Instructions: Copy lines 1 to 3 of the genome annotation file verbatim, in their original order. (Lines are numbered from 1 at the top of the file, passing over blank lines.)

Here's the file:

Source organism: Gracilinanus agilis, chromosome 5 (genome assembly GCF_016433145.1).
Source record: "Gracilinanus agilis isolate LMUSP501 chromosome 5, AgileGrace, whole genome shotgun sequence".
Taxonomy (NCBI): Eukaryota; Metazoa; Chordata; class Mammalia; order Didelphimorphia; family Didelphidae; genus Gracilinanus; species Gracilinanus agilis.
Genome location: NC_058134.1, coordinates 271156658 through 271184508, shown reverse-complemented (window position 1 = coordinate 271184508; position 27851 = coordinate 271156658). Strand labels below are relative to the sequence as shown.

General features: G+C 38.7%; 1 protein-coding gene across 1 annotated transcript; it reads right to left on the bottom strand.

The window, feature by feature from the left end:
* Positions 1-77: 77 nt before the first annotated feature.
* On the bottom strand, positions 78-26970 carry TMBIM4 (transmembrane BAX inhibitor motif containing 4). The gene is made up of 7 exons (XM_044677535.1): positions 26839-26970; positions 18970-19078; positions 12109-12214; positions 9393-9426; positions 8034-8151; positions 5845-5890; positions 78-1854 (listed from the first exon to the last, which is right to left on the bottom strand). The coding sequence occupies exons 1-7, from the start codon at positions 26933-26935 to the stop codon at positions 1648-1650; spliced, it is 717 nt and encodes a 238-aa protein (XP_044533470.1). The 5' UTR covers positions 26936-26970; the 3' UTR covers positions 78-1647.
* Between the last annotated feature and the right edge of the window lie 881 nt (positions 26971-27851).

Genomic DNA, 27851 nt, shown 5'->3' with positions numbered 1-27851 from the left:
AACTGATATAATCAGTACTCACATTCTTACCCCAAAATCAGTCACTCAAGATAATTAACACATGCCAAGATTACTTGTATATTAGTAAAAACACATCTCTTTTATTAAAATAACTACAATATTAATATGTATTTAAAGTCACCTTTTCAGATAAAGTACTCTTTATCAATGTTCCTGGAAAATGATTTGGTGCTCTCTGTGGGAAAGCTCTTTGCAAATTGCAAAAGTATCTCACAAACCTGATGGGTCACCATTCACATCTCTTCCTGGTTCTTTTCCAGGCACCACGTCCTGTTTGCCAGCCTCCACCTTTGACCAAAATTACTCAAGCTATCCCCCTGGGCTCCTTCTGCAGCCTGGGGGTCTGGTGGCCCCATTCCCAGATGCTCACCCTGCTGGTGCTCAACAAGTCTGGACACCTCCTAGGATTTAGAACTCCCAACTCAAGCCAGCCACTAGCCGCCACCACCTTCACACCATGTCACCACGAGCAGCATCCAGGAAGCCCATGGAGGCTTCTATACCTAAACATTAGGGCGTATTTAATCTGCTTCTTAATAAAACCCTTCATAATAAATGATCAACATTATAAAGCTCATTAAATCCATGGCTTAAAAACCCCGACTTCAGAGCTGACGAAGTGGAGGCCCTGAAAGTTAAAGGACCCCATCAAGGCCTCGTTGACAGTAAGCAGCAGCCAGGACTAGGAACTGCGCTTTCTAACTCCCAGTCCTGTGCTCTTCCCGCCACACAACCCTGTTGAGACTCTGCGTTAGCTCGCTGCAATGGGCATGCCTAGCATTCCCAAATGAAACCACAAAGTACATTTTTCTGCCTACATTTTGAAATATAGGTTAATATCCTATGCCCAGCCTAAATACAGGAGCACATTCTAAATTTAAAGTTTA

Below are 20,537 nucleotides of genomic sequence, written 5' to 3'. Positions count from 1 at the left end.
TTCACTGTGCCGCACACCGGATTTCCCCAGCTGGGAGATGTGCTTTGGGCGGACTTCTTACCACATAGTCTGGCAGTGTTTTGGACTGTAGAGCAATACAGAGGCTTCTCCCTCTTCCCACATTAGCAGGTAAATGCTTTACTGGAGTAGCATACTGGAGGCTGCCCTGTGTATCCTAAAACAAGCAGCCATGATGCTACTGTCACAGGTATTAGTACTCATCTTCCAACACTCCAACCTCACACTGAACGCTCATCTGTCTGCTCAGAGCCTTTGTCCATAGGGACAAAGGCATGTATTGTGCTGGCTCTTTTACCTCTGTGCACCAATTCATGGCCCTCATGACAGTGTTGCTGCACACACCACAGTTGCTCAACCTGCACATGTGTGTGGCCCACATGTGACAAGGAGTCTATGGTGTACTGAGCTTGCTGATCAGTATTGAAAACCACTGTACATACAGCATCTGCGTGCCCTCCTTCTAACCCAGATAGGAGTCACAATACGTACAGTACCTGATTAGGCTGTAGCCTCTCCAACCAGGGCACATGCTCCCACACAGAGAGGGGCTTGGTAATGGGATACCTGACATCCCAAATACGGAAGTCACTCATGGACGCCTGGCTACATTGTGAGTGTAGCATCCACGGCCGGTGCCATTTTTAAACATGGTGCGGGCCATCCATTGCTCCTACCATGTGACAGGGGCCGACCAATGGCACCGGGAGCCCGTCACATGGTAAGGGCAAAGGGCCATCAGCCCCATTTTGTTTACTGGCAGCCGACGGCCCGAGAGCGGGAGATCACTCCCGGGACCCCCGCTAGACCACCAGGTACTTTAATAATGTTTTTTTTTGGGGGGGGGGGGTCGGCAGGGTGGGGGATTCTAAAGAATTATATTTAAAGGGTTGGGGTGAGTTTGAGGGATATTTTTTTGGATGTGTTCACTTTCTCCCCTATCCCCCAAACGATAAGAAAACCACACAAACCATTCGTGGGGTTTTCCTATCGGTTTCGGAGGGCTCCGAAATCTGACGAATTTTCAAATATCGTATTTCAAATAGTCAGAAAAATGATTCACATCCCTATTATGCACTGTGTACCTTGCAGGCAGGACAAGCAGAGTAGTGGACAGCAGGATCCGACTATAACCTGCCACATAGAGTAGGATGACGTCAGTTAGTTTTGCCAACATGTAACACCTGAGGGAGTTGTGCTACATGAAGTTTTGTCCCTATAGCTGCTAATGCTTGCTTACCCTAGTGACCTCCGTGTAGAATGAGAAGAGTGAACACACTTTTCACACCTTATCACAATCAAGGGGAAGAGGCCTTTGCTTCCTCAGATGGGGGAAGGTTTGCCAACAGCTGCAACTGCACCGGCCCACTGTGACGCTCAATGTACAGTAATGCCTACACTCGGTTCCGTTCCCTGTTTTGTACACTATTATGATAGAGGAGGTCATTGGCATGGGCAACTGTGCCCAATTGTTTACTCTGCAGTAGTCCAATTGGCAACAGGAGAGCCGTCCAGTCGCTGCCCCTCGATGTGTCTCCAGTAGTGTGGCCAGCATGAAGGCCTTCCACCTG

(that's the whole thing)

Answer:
Source organism: Gracilinanus agilis, chromosome 5 (genome assembly GCF_016433145.1).
Source record: "Gracilinanus agilis isolate LMUSP501 chromosome 5, AgileGrace, whole genome shotgun sequence".
Taxonomy (NCBI): Eukaryota; Metazoa; Chordata; class Mammalia; order Didelphimorphia; family Didelphidae; genus Gracilinanus; species Gracilinanus agilis.